I Corinthians 12:1-11
We live in a world where we are always encouraged and pushed to compare ourselves with others. To compare our bodies, looks, and appearances. To compare our income, our homes, our cars. To compare our skills and education. Making comparisons is not always bad – but most of us know intuitively and instinctively – that constantly comparing ourselves to others does not lead us to an accurate view or assessment of ourselves.
Of course, this habit of comparing ourselves to others can also become part of our church life. We compare our faith and our expression of faith with other brothers and sisters. We compare our attendance and giving levels with others. Maybe we admire the faith and service of others – while feeling small about our own contributions to the life of the church. Whether we end up feeling superior or inferior, comparing ourselves to other Jesus followers can be a problem.
In our text for today Paul is speaking to a church in Corinth that had gotten wrapped up in comparisons. They seemed to see a kind of hierarchy of gifts amongst its members. Some had the gift of service, and some wisdom. Some had more amazing gifts – like the gift of miraculous healing or speaking in tongues. Evidently there had been some fighting about “who was the greatest” and who “was the most spiritual”. Paul, in talking about the various gifts that the Holy Spirit gives to each of us, makes the following points:
1. All gifts come from God.
11 All these are the work of one and the same Spirit, and he gives them to each one, just as he determines.
There’s no need to compare or see some kind of “ordering” or “hierarchy” of gifts. They ALL come from God and are distributed by the Holy Spirit WHEN and TO WHOM the Spirit decides. There’s no need for boasting or feeling proud. A “gift” – by definition – is freely given.
2. The gifts we receive are NOT for our own personal benefit or satisfaction, but for the good of the group – the body of Christ.
7 Now to each one the manifestation of the Spirit is given for the common good.
When “me, my, mine” – as in rights and privileges – become more important than “our” – as in the good of the group – perhaps we have moved toward a dangerous imbalance. God gives us blessings – in order that we may bless others.
Remember the first promise in Genesis 12 to Abraham? God promises Abraham to bless him and give him children – in fact to make a great nation out of him, not because Abraham was more special or loved than others, but in order that Abraham and his descendants would become the channel – the pipeline – of that blessing to all the other nations on earth.
God intends that my gifts provide for me AND you. Your gifts provide for you AND me. We are meant to be interdependent.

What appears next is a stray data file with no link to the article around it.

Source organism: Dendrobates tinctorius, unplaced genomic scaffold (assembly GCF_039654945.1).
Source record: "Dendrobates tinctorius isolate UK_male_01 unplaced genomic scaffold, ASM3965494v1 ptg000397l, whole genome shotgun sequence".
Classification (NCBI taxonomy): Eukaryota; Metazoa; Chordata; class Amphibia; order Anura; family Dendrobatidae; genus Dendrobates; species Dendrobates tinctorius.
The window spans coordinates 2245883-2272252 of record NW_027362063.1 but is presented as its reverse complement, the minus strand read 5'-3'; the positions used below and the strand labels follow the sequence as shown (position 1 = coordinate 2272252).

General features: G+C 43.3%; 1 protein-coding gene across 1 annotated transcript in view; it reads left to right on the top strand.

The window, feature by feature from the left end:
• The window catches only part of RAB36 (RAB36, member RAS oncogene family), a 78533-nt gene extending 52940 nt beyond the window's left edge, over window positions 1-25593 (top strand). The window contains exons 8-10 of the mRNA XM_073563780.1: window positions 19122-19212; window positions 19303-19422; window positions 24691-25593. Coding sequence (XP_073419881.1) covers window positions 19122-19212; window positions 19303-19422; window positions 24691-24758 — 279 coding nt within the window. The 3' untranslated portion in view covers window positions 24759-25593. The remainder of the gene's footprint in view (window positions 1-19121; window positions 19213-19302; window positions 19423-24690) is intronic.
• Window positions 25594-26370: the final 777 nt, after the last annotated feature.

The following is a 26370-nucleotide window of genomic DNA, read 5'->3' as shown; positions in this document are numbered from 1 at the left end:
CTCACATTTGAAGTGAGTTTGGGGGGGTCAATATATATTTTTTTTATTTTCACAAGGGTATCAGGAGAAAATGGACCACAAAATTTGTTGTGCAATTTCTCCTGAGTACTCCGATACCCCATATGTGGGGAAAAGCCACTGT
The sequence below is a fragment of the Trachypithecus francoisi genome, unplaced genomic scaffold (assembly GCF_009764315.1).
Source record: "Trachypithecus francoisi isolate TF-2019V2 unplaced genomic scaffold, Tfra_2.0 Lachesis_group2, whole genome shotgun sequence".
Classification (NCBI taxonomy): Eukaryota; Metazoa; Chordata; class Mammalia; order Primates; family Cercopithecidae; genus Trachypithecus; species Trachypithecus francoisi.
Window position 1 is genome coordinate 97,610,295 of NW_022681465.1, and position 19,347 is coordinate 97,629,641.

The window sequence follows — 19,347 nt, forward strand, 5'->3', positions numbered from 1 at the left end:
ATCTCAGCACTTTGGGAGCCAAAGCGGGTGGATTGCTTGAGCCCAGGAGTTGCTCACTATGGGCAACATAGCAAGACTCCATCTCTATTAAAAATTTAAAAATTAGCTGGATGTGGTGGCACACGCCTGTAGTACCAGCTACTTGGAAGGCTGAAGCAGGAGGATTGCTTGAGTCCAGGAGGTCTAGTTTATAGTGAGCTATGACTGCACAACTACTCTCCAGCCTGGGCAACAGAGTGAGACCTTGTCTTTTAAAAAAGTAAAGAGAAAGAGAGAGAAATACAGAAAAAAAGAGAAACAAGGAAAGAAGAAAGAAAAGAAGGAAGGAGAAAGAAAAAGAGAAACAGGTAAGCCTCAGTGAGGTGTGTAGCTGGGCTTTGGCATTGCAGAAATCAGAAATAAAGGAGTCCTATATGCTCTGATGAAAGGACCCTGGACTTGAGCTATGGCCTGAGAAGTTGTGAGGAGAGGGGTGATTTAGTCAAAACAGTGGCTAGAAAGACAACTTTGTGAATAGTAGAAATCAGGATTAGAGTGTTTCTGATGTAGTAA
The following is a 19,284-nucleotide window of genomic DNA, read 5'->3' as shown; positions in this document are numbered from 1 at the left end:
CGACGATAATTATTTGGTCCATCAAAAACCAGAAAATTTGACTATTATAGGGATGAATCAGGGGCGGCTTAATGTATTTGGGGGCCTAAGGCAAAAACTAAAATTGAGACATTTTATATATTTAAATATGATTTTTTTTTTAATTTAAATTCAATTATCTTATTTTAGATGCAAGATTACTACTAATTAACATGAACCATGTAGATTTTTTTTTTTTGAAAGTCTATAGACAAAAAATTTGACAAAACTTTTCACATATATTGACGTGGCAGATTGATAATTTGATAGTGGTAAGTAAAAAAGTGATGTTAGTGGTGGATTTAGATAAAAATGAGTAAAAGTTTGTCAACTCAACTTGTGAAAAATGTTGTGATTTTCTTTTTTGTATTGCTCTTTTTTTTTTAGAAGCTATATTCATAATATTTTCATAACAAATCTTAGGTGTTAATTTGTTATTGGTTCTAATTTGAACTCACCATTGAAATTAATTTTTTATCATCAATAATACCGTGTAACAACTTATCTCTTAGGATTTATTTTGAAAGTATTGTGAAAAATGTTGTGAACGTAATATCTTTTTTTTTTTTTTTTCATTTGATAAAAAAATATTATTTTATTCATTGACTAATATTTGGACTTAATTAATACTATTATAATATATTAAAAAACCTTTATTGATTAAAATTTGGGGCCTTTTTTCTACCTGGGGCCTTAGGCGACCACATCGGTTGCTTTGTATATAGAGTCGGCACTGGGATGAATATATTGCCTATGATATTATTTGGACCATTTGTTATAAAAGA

3. Our diversity – differences of gifts – is NOT a problem to be overcome, but the very DESIGN of God for us.
Although we didn’t read to the end of the chapter today, Paul goes on in verses 12 – 31 to describe the church as a body, made up of many parts. Some parts seem more important than others – but, in fact, every single part plays a unique and important role – so that NONE of them can be said to be non-essential.
18 But in fact God has arranged the parts in the body, every one of them, just as he wanted them to be.
So it’s not a matter of “putting up with” our differences or trying to find some way to “deal with” all of our eclectic personalities and variations. Rather, it is coming to the realization that we would not be a complete and healthy body WITHOUT each variation and unique part!
A song by the the former Japanese boy band SMAP, while maybe not quite the same as scripture, nevertheless shared the same message that Paul did to the Corinthians. The song title translates as “A One-Of-A-Kind Flower in this World”. A loose translation of the Japanese goes like this:
In front of the flower shop / a variety of flowers lined up / I guess everyone has their favorites / but they’re all so beautiful / none of them wondering “whose #1?” / none of them arguing about who’s the most beautiful / each one standing tall in their bucket of water
Why is it that we humans love making comparisons? / Each one of us is different, yet we want to be #1? / It’s true, each one of us is a “one-of-a-kind” flower. / We each have a unique seed within us / Shouldn’t each of us just nurture our seed and grow into a beautiful flower?
Yes, each of us gifted by God, uniquely created, specially loved, and specially designed to bless and gift others. May this be our posture and prayer this week!